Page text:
Magazine article Techniques

The Community Must Work for CET: NASDCTEc's "CTE: Learning That Works for America" Campaign Calls on CET Community to Advocate

Magazine article Techniques

The Community Must Work for CET: NASDCTEc's "CTE: Learning That Works for America" Campaign Calls on CET Community to Advocate

Article excerpt

Funding threats have long loomed over career and technical education (CTE). However, congressional advocates have faithfully preserved investments in CTE--until fiscal year 2011. Despite many years of unwavering bipartisan support, even the most coveted programs are being held to a higher standard to showcase their worth and document their impact in order to survive these tough economic times. Global competition and a weak economy are game changers in terms of how policymakers perceive the value of CTE and education overall. And the CTE community must convince policymakers that CTE has been able to evolve to meet the new demands of the economy.

Unfortunately, like most in the education world, CTE has not been diligent about documenting and broadcasting its success. We have not been vocal and clear enough in communicating who we are, who we serve, and the impact and growth of our programs. Now, on the heels of economic and educational shifts, a strong communications and marketing initiative is needed. In response to this demand, the National Association of State Directors of Career Technical Education Consortium (NASDCTEc) recently launched the "CTE: Learning that works for America" campaign. The initiative is designed to increase awareness of, and support for, CTE by providing advocates with the tools to communicate the value of CTE clearly and effectively. We hope you will join us!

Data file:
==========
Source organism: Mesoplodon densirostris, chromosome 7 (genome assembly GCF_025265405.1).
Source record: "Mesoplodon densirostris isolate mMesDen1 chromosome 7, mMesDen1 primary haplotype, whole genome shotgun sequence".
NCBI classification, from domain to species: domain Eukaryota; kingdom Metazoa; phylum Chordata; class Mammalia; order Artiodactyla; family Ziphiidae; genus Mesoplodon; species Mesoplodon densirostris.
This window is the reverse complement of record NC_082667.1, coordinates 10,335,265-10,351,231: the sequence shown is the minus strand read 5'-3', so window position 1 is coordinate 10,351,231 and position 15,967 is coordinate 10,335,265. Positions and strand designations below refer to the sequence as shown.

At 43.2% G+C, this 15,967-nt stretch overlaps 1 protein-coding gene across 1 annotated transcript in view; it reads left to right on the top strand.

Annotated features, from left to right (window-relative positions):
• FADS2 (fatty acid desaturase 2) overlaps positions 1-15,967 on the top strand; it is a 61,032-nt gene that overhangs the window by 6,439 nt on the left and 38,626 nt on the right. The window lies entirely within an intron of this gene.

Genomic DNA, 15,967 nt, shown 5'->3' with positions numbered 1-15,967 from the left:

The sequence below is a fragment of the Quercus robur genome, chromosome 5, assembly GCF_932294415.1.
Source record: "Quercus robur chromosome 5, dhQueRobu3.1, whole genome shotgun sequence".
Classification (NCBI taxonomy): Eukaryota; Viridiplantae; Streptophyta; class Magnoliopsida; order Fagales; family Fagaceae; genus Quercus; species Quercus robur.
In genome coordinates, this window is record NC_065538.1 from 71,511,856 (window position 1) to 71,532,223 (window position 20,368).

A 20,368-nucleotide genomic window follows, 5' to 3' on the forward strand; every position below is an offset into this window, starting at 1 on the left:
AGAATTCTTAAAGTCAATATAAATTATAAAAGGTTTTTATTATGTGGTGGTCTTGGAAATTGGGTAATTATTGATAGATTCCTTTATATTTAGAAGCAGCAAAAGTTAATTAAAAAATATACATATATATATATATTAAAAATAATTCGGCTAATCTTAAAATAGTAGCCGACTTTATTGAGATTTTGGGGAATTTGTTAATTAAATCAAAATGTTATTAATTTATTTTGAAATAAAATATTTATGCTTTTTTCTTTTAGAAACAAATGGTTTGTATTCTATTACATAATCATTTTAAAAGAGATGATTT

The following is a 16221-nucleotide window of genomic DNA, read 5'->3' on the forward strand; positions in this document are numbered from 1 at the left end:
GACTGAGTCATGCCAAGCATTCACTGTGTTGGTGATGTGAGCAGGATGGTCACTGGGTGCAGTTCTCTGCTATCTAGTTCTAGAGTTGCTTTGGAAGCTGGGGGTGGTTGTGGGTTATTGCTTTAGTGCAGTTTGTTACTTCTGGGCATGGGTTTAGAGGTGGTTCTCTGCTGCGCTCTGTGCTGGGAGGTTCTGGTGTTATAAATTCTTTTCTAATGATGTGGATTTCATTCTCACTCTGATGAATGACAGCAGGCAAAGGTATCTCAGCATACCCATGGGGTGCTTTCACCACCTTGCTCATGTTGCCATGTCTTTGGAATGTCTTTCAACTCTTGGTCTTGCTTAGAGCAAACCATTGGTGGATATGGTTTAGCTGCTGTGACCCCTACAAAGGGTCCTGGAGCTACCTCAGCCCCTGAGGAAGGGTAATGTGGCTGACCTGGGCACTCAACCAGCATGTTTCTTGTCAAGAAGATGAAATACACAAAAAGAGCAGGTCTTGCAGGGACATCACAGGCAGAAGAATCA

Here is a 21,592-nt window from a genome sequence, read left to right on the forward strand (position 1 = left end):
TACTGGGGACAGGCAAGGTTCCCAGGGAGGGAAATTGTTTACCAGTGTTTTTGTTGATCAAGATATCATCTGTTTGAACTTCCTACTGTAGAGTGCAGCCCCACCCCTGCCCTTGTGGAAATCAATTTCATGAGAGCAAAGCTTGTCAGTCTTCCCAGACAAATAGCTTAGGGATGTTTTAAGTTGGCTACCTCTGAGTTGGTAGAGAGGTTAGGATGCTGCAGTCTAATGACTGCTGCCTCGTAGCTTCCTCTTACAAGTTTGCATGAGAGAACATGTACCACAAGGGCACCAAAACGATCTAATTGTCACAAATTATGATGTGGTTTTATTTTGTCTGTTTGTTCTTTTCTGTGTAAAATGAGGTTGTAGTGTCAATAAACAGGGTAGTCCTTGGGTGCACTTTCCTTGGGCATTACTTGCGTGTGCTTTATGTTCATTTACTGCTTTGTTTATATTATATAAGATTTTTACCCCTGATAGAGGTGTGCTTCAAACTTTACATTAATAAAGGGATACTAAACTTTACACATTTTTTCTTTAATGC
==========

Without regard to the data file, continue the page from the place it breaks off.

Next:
The CTE Brand Promise

Think of your favorite chain retail establishment. One of the things that makes these chains successful is consistency in the experience and product they offer. What is the CTE brand experience? It varies tremendously across the country, within states and even within schools. To apply these expectations of a brand-delivery of the exact same thing everyplace across the country--wouldn't be appropriate in an educational environment. But given recent concerns raised by Secretary of Education Arne Duncan that CTE has "islands of excellence," consistency in the CTE brand has been called into question. To be clear, we do not believe in building a cookie-cutter approach to CTE. Instead, the CTE brand is about achieving a level of agreement and consistency in our core beliefs--what we stand for and what we hold ourselves accountable for.

To truly understand the CTE brand promise--the spirit and ambitions of "CTE: Learning that works for America"--it is important to understand the efforts and ideas that led us to this point. Reflect; Transform, Lead: A New Vision for Career Technical Education, located on the Web at www.careertech.org/resources/workforce-education.html is the result of collaboration among CTE leaders from a range of organizations, including the Association for Career and Technical Education. The vision is framed by five principles:

* CTE is critical to ensuring that the United States leads in global competitiveness.

* CTE actively partners with employers to design and provide high-quality, dynamic programs.

* CTE prepares students to succeed in further education and careers.

* CTE is delivered through comprehensive programs of study (POS) aligned to the National Career Clusters Framework.

* CTE is a results-drive system that demonstrates a positive return on investment.

These five principles were our guideposts by which we crafted the "CTE: Learning that works for America" campaign. …

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